Before the international tours and headlining time slots, every big-name artist had to start out somewhere. In our First Gig Flashback series, we tap the most in-demand DJs to trace the first steps they took out onto the stage to grab their first taste of the limelight. 

It’s a full-time job being the provider of friction for the dancefloor, and Flux Pavilion has given us every reason to believe he has all of the qualifications to deserve his spot in dance music’s upper management. The UK producer has been running the show since the world first fell bass-head over heels for his trailblazing dubstep productions, incubating the genre and eventually making it a global phenomenon.

He’s enjoyed an artistic promotion since those days, making an exec decision to rebrand and rethink his musical options. His recently delivered Tesla LP gave him enough wiggle room to escape the expectations set before him and push past his own limitations. Regardless of whether you’re on board with his new direction, no one can deny how much Flux has done to continually break the mold.

Before he swings by Countdown to do nasty things to the decks on New Year’s Eve, we’re going to take a trip to the place where it all started for Flux Pavilion.

Where and when was your first gig?
Hard to say, really, because I played a lot of free parties—but my first proper booking was in Brighton, UK, in 2009.

Who else was on the bill?No one. Just me in a small bar called Om Bar.

How did you land the booking?
I used to frequent Dubstep Forum and post all my music up for people to download, and someone sent me a message asking me to play.

Was your name listed on the flyer, and do you have a copy of it tucked away for safekeeping?
Not entirely sure there was a flyer, to be honest!

What was your compensation for playing?
£50, but my train tickets cost £60, and I never got paid in the end.

How many hours of practice did you log up until that point, and what setup were you using at the time?
I didn’t own any decks. I had only practiced at parties. I always focused on my productions, and I hadn’t really thought about how to play to people.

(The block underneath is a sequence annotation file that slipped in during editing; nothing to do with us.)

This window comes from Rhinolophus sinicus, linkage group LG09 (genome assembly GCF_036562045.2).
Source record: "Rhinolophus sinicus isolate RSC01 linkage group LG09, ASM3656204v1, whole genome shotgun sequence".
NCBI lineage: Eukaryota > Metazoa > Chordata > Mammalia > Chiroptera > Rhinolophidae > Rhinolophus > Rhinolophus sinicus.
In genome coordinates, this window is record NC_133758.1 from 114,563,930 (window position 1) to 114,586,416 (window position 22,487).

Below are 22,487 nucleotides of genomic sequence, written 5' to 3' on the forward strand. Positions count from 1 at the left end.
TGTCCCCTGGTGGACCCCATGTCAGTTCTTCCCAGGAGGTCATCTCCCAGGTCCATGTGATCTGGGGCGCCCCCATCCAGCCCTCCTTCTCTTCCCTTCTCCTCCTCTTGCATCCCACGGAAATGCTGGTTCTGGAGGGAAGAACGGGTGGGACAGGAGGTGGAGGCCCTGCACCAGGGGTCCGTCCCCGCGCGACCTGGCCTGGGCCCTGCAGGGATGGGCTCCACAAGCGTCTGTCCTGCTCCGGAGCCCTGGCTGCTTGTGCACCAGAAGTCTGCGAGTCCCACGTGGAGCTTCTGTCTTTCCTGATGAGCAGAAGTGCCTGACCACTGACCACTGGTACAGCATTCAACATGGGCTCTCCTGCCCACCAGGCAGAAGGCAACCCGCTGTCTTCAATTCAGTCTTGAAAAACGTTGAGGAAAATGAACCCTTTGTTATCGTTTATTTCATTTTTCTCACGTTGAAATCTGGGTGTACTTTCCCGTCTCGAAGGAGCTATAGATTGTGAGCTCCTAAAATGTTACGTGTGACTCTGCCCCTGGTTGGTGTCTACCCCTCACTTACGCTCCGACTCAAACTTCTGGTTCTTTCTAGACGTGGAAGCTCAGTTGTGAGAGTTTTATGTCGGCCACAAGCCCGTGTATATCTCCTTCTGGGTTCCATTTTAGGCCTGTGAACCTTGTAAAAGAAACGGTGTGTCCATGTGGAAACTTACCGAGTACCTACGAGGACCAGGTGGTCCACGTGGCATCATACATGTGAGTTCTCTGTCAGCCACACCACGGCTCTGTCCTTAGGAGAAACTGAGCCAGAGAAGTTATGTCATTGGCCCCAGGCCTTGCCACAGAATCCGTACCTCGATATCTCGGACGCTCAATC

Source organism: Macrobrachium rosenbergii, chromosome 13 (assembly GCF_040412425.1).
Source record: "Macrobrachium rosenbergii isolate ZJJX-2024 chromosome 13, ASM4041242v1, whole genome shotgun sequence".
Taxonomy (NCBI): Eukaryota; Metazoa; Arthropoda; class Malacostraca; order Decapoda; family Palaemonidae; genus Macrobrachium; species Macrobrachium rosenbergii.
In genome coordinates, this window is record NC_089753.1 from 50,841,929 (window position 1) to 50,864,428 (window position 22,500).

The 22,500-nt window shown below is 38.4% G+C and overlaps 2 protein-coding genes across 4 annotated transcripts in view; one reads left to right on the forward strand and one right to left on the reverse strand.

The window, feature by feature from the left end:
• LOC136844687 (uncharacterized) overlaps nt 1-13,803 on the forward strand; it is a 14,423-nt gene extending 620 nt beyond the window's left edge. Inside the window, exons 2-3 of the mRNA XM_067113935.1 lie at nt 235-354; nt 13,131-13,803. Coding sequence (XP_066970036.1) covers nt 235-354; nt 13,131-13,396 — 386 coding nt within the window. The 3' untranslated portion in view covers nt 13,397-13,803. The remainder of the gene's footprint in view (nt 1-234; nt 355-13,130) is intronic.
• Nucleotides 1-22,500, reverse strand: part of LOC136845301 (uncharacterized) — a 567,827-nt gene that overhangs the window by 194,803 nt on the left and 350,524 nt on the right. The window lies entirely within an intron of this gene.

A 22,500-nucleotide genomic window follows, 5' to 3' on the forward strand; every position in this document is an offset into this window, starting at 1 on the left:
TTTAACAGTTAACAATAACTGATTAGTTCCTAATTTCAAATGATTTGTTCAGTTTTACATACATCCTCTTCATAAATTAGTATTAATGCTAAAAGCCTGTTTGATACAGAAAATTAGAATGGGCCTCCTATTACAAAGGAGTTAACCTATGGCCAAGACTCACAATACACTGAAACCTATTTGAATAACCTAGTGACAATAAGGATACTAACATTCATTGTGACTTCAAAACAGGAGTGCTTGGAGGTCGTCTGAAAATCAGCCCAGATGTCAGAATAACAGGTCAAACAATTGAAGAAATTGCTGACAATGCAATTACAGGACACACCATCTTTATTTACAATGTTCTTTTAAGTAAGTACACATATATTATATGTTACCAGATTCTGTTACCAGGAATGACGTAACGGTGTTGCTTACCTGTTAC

How many people were on the floor when you took the decks?
No one, literally. An MC came with me, and he went outside for a cigarette, and the bar staff went out, too. The speakers cut out halfway through, but my monitors still worked, so I didn’t notice. So, my first gig was basically an empty room with no music, haha. Classic.

What was going through your mind the moment you got onstage?
“How do I use this mixer,” probably. Back then, I had to use whatever I was given. It was always interesting!

Did you make any rookie mistakes, either onstage or while dealing with the promoters?
He told me he couldn’t pay me, and I just went home. Probably should have pushed a little bit, but I was just glad to be out and about. Didn’t really matter.

Name one track you played that defined this moment for you.
Can’t remember any of it. Used to love playing “Down” by DZ.

If you could go back in time, what would you tell yourself before walking onstage?
Nothing, really. I had a fun time playing some music I love. I think the foundation of my performance hasn’t changed.

How long after this show would you say you caught your “big break”?
robably a year or two later.

Did you learn a lesson from your experience that you carry with you to this day?
I suppose it helped me to just relax and enjoy myself, no matter what’s going on. Life’s too fun to take it seriously, and I had a good night. Didn’t stop me doing my thing.

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